history, Great Depression, Great Recession:  Is history repeating itself?

Toward the end of his book, Allen sums up the mood of the country. By 1939, people were weary of hard economic times, but they were also weary of Roosevelt’s endless experiments. Many modern historians believe that Roosevelt’s biggest problem was not that he’d done too much, but that he’d done too little — that the Depression required a response bigger than even Roosevelt’s New Deal. Implicitly, Allen agrees with that.

Still, he writes, “Despite all the miseries of the Depression and the recurrent fears of new economic decline and of war, the bulk of the American people had not yet quite lost their basic asset of hopefulness.”

He concludes: “A nation tried in a long ordeal had not yet lost heart.” When our current long ordeal finally ends, will we be able to say the same?

via The 1930s Sure Sound Familiar – NYTimes.com.

The Phantom Tollbooth, children’s/YA literature:  Did you like The Phantom Tollboth?  It’s 50!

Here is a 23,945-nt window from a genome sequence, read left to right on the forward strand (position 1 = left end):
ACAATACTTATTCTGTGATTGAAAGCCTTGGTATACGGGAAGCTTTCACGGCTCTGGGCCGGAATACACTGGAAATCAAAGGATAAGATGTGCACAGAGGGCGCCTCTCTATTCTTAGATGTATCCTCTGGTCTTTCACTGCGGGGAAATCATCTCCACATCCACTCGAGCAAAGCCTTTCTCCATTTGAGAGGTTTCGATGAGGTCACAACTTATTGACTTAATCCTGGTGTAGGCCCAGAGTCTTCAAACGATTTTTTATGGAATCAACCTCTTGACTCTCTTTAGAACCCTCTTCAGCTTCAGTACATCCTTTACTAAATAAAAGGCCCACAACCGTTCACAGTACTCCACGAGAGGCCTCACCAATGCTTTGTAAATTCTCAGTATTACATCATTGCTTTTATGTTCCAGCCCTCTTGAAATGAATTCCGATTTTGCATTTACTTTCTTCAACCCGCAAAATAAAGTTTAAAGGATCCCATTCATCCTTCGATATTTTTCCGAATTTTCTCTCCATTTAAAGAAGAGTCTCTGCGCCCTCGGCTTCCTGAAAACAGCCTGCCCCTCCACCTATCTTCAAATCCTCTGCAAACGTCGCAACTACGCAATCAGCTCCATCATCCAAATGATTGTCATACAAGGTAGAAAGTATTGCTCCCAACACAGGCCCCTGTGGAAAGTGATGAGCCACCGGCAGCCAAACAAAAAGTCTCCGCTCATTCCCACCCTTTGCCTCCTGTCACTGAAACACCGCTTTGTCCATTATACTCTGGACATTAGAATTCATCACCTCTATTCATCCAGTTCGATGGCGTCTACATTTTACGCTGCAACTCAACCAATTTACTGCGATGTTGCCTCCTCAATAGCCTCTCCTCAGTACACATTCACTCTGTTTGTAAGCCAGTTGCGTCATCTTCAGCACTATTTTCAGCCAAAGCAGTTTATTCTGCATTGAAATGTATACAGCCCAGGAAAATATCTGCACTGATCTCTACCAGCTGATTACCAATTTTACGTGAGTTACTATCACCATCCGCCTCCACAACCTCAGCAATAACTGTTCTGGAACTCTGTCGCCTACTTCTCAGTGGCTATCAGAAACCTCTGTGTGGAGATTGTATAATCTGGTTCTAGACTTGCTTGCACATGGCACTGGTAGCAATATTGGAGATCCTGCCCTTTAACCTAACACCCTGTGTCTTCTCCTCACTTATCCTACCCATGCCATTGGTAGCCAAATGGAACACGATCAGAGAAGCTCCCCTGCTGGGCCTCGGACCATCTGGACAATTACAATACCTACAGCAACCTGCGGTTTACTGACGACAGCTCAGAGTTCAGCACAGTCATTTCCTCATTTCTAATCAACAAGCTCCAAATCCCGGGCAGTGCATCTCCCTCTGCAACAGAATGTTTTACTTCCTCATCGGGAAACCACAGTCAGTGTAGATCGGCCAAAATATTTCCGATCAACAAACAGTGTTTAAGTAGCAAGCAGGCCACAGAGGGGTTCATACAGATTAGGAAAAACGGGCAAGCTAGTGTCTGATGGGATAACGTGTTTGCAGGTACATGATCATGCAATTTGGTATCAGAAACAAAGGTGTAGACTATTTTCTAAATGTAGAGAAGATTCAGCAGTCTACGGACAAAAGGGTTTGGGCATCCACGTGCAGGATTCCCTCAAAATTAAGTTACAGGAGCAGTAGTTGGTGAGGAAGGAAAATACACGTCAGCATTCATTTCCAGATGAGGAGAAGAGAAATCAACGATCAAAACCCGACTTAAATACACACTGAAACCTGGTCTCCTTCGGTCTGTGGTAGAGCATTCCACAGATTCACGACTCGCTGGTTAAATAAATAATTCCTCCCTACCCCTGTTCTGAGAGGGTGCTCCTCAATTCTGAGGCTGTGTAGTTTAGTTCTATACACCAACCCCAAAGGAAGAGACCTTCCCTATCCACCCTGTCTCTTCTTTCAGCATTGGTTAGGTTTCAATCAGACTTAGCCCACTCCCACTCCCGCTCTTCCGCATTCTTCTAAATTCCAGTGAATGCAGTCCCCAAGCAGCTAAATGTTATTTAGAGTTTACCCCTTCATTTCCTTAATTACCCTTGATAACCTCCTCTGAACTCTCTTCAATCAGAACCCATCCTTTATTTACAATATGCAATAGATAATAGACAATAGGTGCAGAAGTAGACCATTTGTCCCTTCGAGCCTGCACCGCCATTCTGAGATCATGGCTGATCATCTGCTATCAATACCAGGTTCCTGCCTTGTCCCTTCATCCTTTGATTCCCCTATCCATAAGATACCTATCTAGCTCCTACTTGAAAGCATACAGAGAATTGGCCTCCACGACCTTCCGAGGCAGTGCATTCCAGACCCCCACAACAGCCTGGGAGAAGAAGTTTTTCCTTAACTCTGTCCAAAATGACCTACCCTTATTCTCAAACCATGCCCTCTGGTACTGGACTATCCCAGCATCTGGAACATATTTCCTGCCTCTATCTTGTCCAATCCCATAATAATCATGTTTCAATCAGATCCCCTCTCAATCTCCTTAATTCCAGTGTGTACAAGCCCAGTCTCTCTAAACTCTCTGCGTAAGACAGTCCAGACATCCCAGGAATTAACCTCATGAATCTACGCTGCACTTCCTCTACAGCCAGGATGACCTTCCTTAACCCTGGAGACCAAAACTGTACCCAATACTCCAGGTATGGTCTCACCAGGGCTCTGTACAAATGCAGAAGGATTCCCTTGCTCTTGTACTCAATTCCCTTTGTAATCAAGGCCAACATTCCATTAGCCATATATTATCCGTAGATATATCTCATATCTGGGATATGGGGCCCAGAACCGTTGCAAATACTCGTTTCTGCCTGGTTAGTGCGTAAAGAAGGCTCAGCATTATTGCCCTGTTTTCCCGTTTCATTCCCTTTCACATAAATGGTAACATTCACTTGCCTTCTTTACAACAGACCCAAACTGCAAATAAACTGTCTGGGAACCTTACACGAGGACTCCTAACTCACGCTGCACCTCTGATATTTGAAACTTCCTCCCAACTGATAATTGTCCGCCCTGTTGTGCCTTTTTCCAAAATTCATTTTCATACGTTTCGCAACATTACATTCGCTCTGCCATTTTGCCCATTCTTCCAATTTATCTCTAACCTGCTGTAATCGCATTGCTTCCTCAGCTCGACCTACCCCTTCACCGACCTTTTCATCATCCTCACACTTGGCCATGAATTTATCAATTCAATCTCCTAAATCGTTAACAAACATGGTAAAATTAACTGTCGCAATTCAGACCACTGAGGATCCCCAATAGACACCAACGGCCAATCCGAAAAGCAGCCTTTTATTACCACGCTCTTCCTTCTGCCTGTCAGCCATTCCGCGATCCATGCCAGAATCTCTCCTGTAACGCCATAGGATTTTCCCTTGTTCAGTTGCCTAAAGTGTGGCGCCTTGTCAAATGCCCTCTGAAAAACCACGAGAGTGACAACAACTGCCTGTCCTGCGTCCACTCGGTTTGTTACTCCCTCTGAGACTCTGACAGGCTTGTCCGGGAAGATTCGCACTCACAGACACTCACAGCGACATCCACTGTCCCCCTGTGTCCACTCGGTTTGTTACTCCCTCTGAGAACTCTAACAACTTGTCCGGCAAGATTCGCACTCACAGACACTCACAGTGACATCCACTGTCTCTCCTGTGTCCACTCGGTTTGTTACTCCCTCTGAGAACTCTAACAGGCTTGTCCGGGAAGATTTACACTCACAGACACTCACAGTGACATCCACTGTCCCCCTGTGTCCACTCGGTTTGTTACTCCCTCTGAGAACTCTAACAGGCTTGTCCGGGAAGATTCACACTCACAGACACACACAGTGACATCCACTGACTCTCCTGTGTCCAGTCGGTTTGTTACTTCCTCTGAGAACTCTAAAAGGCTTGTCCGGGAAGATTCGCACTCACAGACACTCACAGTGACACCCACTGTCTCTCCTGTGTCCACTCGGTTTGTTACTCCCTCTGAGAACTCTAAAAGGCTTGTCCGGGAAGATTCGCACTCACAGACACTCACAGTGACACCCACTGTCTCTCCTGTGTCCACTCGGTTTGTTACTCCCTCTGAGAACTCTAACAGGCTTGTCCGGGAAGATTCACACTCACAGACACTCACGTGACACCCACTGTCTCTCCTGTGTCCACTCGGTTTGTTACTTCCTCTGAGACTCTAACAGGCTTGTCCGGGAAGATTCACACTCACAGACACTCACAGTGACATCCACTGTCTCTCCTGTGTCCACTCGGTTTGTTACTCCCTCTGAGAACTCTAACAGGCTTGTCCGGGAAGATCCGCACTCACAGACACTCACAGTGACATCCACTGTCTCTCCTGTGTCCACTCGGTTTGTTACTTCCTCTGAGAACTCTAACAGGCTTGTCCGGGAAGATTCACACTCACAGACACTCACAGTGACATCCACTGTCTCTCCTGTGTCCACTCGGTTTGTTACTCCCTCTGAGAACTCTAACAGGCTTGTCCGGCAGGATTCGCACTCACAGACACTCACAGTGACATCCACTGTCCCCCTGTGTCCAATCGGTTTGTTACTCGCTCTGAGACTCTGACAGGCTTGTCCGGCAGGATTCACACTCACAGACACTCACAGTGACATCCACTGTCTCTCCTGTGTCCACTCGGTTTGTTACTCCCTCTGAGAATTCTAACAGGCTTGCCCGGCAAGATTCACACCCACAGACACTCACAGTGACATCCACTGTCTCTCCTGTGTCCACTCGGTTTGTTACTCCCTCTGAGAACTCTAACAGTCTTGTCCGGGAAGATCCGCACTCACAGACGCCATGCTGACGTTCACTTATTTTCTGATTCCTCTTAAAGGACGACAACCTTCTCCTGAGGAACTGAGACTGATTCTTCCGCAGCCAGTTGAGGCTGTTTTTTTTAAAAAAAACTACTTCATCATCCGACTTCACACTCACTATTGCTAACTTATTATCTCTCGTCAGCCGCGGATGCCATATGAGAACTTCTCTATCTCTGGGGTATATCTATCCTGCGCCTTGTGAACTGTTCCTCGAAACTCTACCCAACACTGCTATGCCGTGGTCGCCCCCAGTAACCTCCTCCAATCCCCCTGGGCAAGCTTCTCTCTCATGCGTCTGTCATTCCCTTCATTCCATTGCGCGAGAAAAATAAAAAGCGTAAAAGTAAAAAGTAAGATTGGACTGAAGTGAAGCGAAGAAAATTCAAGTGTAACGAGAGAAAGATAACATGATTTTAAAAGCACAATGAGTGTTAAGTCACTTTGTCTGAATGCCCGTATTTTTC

It’s a commonplace of scholarship to insist that children’s literature came of age when it began to break away from the authoritarian model of the moralizing allegory. Yet “The Phantom Tollbooth” is an old-fashioned moralizing allegory, with a symbolic point at every turn. Milo finds that the strange land on the other side of the tollbooth is sundered between words and numbers, between the land of Azaz the Unabridged, the King of Dictionopolis, and his brother the Mathemagician, the ruler of Digitopolis. The only way to reunite the kingdoms is for someone—why not Milo?—to scale the Mountains of Ignorance, defeat the demons, and release the banished princesses of Rhyme and Reason from their prison. (They were banished because they refused to choose between words and numbers, thereby infuriating the kings.) Along the way, each new experience makes funny and concrete some familiar idea or turn of speech: Milo jumps to Conclusions, a crowded island; grows drowsy in the Doldrums; and finds that you can swim in the Sea of Knowledge for hours and not get wet. The book is made magical by Juster’s and Feiffer’s gift for transforming abstract philosophical ideas into unforgettable images. The thinnest fat man in the world turns out to be the fattest thin man; we see them both. We meet the fractional boy, divided in the middle of his smile, who is the “.58 child” in the average American family of 2.58 children. The tone of the book is at once antic and professorial, as if a very smart middle-aged academic were working his way through an absurd and elaborate parable for his kids. The reality is that when Juster wrote “The Phantom Tollbooth” he was a young architect in Brooklyn, just out of the Navy, unmarried and childless, and with no particular background in writing or teaching, working out a series of jokes and joys for himself alone.